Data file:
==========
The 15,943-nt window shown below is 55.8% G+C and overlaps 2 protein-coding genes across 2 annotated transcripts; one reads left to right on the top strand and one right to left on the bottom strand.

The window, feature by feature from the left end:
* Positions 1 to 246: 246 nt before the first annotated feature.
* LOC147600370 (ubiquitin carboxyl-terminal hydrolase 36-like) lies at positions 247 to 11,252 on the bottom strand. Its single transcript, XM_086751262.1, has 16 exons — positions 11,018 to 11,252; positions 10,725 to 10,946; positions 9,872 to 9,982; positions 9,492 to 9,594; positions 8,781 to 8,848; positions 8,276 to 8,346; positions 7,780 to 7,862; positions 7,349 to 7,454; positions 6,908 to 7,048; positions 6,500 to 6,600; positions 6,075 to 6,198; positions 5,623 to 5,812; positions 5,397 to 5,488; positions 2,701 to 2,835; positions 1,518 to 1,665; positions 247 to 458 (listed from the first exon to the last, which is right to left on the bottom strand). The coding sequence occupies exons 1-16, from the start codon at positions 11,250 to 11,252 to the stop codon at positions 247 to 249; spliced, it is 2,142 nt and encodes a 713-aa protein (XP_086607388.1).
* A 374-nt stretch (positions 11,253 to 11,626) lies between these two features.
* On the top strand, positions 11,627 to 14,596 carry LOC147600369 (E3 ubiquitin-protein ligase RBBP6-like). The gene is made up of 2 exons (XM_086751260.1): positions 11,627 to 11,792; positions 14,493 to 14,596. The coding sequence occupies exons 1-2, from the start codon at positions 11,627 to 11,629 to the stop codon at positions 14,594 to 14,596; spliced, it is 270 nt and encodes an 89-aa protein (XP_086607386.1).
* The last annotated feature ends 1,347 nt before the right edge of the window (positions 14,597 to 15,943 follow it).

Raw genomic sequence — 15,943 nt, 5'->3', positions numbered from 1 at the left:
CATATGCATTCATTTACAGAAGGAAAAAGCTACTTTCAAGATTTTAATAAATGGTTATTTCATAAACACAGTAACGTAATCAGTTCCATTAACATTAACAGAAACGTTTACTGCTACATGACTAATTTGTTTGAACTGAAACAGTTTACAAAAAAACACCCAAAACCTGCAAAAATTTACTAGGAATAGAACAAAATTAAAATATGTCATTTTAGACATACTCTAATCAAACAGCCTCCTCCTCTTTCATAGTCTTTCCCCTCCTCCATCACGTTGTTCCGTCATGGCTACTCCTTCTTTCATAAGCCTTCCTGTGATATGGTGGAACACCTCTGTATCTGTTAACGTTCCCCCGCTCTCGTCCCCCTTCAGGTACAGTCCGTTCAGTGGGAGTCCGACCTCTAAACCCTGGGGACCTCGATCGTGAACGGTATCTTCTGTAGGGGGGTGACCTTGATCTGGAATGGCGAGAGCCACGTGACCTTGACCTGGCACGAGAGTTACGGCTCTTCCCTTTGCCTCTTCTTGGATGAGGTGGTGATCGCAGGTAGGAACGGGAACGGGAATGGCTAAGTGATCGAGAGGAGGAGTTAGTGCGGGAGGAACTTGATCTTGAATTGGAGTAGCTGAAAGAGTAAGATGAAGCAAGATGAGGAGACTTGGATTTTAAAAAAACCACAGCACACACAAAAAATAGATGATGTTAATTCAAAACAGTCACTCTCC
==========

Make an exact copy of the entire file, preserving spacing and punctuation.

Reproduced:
The 15,943-nt window shown below is 55.8% G+C and overlaps 2 protein-coding genes across 2 annotated transcripts; one reads left to right on the top strand and one right to left on the bottom strand.

The window, feature by feature from the left end:
* Positions 1 to 246: 246 nt before the first annotated feature.
* LOC147600370 (ubiquitin carboxyl-terminal hydrolase 36-like) lies at positions 247 to 11,252 on the bottom strand. Its single transcript, XM_086751262.1, has 16 exons — positions 11,018 to 11,252; positions 10,725 to 10,946; positions 9,872 to 9,982; positions 9,492 to 9,594; positions 8,781 to 8,848; positions 8,276 to 8,346; positions 7,780 to 7,862; positions 7,349 to 7,454; positions 6,908 to 7,048; positions 6,500 to 6,600; positions 6,075 to 6,198; positions 5,623 to 5,812; positions 5,397 to 5,488; positions 2,701 to 2,835; positions 1,518 to 1,665; positions 247 to 458 (listed from the first exon to the last, which is right to left on the bottom strand). The coding sequence occupies exons 1-16, from the start codon at positions 11,250 to 11,252 to the stop codon at positions 247 to 249; spliced, it is 2,142 nt and encodes a 713-aa protein (XP_086607388.1).
* A 374-nt stretch (positions 11,253 to 11,626) lies between these two features.
* On the top strand, positions 11,627 to 14,596 carry LOC147600369 (E3 ubiquitin-protein ligase RBBP6-like). The gene is made up of 2 exons (XM_086751260.1): positions 11,627 to 11,792; positions 14,493 to 14,596. The coding sequence occupies exons 1-2, from the start codon at positions 11,627 to 11,629 to the stop codon at positions 14,594 to 14,596; spliced, it is 270 nt and encodes an 89-aa protein (XP_086607386.1).
* The last annotated feature ends 1,347 nt before the right edge of the window (positions 14,597 to 15,943 follow it).

Raw genomic sequence — 15,943 nt, 5'->3', positions numbered from 1 at the left:
CATATGCATTCATTTACAGAAGGAAAAAGCTACTTTCAAGATTTTAATAAATGGTTATTTCATAAACACAGTAACGTAATCAGTTCCATTAACATTAACAGAAACGTTTACTGCTACATGACTAATTTGTTTGAACTGAAACAGTTTACAAAAAAACACCCAAAACCTGCAAAAATTTACTAGGAATAGAACAAAATTAAAATATGTCATTTTAGACATACTCTAATCAAACAGCCTCCTCCTCTTTCATAGTCTTTCCCCTCCTCCATCACGTTGTTCCGTCATGGCTACTCCTTCTTTCATAAGCCTTCCTGTGATATGGTGGAACACCTCTGTATCTGTTAACGTTCCCCCGCTCTCGTCCCCCTTCAGGTACAGTCCGTTCAGTGGGAGTCCGACCTCTAAACCCTGGGGACCTCGATCGTGAACGGTATCTTCTGTAGGGGGGTGACCTTGATCTGGAATGGCGAGAGCCACGTGACCTTGACCTGGCACGAGAGTTACGGCTCTTCCCTTTGCCTCTTCTTGGATGAGGTGGTGATCGCAGGTAGGAACGGGAACGGGAATGGCTAAGTGATCGAGAGGAGGAGTTAGTGCGGGAGGAACTTGATCTTGAATTGGAGTAGCTGAAAGAGTAAGATGAAGCAAGATGAGGAGACTTGGATTTTAAAAAAACCACAGCACACACAAAAAATAGATGATGTTAATTCAAAACAGTCACTCTCC